How to Save Money With Your Freezer

No one likes throwing away food, especially if you’re trying to save money. But what do you do with those fresh string beans you got on sale that may not get eaten before they go bad? Freezing your food can save you money and time. Plus, it allow you to enjoy your savings for months, and your favorite foods out of season.

Here are the basic ways to safely freeze different types of food:

It’s best to freeze veggies when they’re fresh. Blanching them first stops the enzymes that cause vegetables to lose their flavor, color, and nutritional value. Blanching time is crucial, and varies depending on the vegetable. Check the National Center of Home Food Preservation website for correct blanching times. After blanching, dunk the vegetables in ice water for the same amount of time, then drain thoroughly. Finally, pack them into freezer bags or freezer safe plastic containers and be sure to mark each container clearly with the name of the item and date. When you’re ready to cook your veggies, throw them in the pot while they’re still frozen.

Very ripe fruit is perfect for smoothies. Always wash them before freezing so they’re ready to go. For bananas, remove them from their peels. For all fruits, it can be easier to chop them up before freezing as well. You can also use things like whole frozen grapes as ice cubes in your favorite drinks.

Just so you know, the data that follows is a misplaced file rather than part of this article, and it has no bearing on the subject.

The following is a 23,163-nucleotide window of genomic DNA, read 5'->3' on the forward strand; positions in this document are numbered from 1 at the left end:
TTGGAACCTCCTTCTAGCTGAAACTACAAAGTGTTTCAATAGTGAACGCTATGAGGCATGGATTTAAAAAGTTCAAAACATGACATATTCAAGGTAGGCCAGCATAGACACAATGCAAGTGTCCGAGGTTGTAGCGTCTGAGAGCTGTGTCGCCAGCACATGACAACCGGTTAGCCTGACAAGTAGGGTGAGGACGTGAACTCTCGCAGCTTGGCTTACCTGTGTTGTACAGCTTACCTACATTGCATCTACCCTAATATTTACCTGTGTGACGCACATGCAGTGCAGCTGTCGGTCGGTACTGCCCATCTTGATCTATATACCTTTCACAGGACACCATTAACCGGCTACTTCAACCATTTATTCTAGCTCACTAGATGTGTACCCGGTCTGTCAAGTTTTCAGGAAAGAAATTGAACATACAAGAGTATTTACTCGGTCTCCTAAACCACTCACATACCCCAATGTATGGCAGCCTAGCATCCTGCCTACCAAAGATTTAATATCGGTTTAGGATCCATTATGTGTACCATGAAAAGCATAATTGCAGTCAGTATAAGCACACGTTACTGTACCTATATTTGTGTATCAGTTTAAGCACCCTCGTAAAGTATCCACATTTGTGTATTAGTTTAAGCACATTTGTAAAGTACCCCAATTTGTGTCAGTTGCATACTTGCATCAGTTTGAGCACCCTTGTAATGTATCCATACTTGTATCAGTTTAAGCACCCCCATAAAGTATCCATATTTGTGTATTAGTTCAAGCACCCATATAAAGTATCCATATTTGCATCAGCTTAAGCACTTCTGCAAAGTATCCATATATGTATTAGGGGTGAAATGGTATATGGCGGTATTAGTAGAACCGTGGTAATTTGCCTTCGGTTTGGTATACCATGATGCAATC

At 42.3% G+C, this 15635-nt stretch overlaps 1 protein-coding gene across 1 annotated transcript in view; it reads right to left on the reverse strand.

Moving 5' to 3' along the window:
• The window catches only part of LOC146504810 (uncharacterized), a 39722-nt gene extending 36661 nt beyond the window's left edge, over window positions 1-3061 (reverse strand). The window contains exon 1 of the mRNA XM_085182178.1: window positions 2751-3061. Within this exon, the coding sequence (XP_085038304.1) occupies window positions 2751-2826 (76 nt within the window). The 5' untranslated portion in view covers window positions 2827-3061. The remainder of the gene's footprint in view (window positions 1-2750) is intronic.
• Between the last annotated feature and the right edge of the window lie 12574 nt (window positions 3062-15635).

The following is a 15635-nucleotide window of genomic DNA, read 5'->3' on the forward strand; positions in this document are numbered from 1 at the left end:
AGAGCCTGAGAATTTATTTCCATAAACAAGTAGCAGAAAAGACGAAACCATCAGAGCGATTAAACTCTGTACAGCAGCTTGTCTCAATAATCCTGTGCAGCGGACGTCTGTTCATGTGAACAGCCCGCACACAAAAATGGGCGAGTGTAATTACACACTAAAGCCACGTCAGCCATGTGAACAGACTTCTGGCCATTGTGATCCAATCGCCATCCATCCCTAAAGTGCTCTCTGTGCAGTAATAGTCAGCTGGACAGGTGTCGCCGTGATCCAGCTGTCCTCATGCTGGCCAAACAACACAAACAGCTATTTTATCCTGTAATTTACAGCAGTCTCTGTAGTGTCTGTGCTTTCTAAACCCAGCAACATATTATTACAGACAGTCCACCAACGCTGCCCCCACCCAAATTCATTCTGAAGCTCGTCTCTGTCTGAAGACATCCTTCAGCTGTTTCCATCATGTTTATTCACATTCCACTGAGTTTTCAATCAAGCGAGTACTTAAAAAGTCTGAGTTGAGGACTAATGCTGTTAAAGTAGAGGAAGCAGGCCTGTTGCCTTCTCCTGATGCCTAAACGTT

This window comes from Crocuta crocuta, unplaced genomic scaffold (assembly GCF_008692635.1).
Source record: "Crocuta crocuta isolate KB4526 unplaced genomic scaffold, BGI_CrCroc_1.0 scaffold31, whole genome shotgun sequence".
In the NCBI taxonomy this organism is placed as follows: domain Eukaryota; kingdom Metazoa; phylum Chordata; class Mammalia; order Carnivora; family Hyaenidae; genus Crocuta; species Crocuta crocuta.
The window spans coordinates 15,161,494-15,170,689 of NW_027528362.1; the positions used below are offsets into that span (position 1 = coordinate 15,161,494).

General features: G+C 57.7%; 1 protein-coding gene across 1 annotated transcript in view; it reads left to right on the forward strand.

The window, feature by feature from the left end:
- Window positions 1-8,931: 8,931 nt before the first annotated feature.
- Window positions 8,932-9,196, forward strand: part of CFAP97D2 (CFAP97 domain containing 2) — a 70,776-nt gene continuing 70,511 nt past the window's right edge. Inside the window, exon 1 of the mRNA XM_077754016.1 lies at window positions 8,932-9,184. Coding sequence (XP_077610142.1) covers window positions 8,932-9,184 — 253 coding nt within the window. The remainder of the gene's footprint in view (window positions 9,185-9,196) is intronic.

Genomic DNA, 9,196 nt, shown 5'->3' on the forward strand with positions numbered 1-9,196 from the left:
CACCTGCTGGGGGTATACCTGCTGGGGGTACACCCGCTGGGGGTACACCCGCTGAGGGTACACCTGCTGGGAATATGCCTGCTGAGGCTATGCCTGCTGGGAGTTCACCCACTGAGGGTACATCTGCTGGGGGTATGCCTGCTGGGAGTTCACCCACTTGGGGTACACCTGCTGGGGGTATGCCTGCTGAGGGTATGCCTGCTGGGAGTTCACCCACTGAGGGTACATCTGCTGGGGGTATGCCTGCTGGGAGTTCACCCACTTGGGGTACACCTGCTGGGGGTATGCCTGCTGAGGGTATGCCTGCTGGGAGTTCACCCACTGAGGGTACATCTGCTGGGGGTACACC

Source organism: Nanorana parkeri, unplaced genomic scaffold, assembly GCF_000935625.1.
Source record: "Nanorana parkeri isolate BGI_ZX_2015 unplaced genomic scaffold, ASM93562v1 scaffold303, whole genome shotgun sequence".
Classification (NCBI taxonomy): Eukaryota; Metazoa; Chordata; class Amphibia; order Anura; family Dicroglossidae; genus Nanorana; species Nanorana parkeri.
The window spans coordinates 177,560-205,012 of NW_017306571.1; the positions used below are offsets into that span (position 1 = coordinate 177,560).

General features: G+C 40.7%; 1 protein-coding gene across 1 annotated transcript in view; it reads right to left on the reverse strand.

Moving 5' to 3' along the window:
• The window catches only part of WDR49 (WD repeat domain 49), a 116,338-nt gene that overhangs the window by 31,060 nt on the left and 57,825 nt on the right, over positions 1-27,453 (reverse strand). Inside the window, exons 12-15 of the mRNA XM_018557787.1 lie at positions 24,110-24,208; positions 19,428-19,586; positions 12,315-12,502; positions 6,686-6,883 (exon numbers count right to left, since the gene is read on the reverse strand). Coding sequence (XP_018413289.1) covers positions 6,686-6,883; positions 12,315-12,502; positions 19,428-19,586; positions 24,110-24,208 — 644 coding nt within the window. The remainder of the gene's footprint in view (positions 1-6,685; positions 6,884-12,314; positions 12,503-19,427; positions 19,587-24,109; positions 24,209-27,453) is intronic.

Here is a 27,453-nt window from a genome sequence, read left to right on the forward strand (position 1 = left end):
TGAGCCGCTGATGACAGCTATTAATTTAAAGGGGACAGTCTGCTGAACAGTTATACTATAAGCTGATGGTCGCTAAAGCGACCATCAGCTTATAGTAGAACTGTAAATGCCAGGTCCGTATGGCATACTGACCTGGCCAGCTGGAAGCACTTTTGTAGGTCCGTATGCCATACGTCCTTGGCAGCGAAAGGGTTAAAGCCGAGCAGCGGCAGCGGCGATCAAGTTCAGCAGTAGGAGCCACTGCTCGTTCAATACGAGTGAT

You can freeze meat in the store wrapper for a month or two. If you’re going to keep it longer, add a second wrapping to maintain quality and prevent freezer burn. You can use airtight heavy-duty freezer foil, freezer paper or place the package inside a freezer bag. Food with freezer burn is still safe to eat, though it may be dry in spots.

Milk, hard cheese and egg whites (not the yolks) freeze well. Store milk in plastic jugs, not glass or paper. Cheese should be wrapped tightly in plastic wrap. Egg whites can be poured into a freezer bag — just make sure to note how many eggs you used.

Make simple herb butters by combining fresh herbs with softened butter and crushed garlic. Wrap them in plastic wrap and pop them in the freezer. You can also make flavored oil cubes by tearing your favorite fresh herbs into ice cube trays and filling each compartment with olive or canola oil before freezing. They can go straight into the pan when you’re ready to use them.
It’s very important to clearly mark the date and description of each item so you don’t have a freezer full of mysteries. Most vegetables can be stored for 8 to 12 months, fruits for 6 to 9 months, and dairy products and leftover meals are safe for up to 3 months. For more information, visit USDA Food Safety and Inspection Service.

Happy freezing, and saving!

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